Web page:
1. 'I am directed to refer to your letter No. G.H.L., 74-18 dated 25th January, 1974 on the above subject and to state that the Board regret their inability to approve the above agreement u/s 80-O of the IT Act, 1961 because it is with a foreign enterprise, which is a joint venture and the agreement cannot be said to be on a principal to principal basis. Further, the services to be rendered are not those contemplated u/s 80 of the Act.
2. As the capital investment of the Indian enterprise in the foreign enterprise is with a view as per their admissions, to prevent their being excluded from having a say in the Restaurant after it has started function, approval u/s 80-N of the IT Act could also not be granted'. It is against this order that the present petition was filed by petitioner company. We had occasion to analyze the provisions of s. 80-O of the Income-tax Act in the Civil Writ Petition No. 901/75 decided by us on January 17, 1979. After considering the entire scheme of s. 80-O, it was held in that case that the significant features of s. 80-O were as follows :-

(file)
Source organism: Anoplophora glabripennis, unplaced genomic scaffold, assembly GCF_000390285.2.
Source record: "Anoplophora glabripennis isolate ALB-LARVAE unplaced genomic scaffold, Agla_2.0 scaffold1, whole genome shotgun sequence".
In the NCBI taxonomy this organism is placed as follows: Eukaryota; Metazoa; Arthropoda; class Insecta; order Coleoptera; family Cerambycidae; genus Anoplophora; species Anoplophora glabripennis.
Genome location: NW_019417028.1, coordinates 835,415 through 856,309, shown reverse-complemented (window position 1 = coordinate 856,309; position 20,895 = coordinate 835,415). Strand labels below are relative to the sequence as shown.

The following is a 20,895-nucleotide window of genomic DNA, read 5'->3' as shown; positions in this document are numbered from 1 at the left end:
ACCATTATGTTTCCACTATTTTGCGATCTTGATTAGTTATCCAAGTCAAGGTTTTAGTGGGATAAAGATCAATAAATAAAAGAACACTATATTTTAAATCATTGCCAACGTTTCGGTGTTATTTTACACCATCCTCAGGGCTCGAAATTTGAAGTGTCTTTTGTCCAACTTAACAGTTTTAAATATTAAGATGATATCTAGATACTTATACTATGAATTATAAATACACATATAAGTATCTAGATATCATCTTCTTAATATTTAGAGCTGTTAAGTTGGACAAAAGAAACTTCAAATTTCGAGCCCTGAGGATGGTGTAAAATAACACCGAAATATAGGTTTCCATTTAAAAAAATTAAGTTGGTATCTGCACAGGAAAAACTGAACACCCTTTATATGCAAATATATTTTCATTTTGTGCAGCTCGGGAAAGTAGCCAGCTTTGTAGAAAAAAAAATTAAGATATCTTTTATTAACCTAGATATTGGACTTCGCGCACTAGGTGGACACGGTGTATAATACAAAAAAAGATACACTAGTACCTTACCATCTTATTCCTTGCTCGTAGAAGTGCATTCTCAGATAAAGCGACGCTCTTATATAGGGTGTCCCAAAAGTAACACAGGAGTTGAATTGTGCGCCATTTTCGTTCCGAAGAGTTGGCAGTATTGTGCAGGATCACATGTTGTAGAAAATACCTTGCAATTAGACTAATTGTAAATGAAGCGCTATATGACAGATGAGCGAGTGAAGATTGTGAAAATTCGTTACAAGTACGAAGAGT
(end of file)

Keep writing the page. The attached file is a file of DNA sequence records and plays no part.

1. The provision of deduction applies only to royalties, commission, fees or any similar payments. These payments are received by a company either for supplying information or for rendering technical services. This postulates that the Indian Company does not become a part of the foreign enterprise. If the two merge together, then the identity of the Indian Company would be lost and what would be paid would be not royalty or commission or fees, but rather a share in the profits.
2. The identity of the Indian Company being distinct from that of the foreign enterprise, the Indian Company must not merge in the foreign company. If it does so, it is difficult to separate the management function exercised by the Indian Company the day-to-day working of the foreign company.'